Variant accounts for almost two-thirds of England’s Covid cases, figures suggest

Around eight in 10 recent positive cases of Covid-19 in London and eastern England could be the new UK variant, figures suggest.

Across England as a whole it is estimated it could account for 61% of new cases, the Office for National Statistics (ONS) said.

Health Secretary Matt Hancock announced in mid-December that experts had identified a new variant of coronavirus which he said may have been responsible for the “faster spread” in south-east England.

This week, as he imposed a third national lockdown on England, Boris Johnson said the variant, which is up to 70% more transmissible, was spreading in a “frustrating and alarming” manner.

The ONS, which gives figures for infections in private households, said 81% of positive cases in London from December 28 to January 2 were estimated to be genetically compatible with the new variant, while in eastern England the estimate is 78%.

Two other regions with estimates above 50% were south-east England (67%) and south-west England (53%).

Estimated people testing positive for new variant of Covid-19
(PA Graphics)

The variant may account for some 67% of positive cases in the South East of England and 53% in the South West, the statistics body said.

The estimated percentage of positive cases compatible with the new variant was 33% for Northern Ireland, 22% for Scotland and 5% for Wales.

The figures are from the latest update of the ONS Covid-19 infection survey.

The survey findings are usually published every Friday but an early release was made this week “due to the national situation” and in the public interest, the ONS said.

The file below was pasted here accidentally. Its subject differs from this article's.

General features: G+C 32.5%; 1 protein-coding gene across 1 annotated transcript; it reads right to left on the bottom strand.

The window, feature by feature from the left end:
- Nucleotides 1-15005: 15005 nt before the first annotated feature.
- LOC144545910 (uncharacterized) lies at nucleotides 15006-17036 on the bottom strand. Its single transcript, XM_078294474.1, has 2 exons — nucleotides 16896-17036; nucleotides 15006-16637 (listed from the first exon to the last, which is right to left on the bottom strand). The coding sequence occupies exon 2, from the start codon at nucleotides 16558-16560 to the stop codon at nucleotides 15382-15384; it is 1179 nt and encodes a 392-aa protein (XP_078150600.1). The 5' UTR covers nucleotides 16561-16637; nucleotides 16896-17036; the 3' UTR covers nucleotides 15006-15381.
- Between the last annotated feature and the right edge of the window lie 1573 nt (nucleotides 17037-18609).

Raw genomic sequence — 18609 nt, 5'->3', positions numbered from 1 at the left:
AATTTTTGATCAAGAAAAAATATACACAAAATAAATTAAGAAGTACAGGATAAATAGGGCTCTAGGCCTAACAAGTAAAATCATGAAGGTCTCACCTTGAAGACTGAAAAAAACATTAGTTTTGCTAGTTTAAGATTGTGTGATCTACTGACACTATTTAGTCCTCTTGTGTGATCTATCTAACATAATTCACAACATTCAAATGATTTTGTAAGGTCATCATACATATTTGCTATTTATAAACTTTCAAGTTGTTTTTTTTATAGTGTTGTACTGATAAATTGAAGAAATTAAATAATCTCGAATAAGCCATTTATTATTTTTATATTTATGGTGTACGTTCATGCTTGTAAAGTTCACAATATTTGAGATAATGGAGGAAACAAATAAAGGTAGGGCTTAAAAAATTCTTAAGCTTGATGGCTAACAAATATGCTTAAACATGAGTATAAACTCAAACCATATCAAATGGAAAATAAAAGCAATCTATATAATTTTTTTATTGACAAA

In an announcement on Tuesday, it revealed its estimate that 1.1 million people in private households in England had Covid-19 between December 27 and January 2 – the equivalent of around 2.06% of the population, or one in 50 people.

Friday’s figures show an estimated one in 70 people in private households in Wales had Covid-19 in the same period – the equivalent of 44,100 people, or 1.45% of the population.

In Scotland the figure is around one in 115 people – the equivalent of 45,900 people or 0.87% of the population.

For Northern Ireland it is estimated one in 200 people – the equivalent of 9,100 people or 0.50% of the population – had the virus.

People testing positive for Covid-19 in private households in England
(PA Graphics)

Meanwhile, data from the Zoe Covid Symptom Study UK Infection Survey run by King’s College London suggested there were 69,958 daily new symptomatic cases of coronavirus in the UK on average, a 27% rise on a week ago.

The study also put the current UK R value – which represents how many people an infected person will pass the virus on to on average – at 1.2.

Professor Tim Spector, lead scientist on the Zoe study, said the UK is now “worryingly at 70,000 new daily cases and around 800,000 infected individuals” with the worst-hit areas being Wales, London and the South East.

He said: “One in 42 people in London has symptomatic Covid now, so those living in the capital must take care.

“The good news is that we are now seeing new cases in London coming down slightly.”

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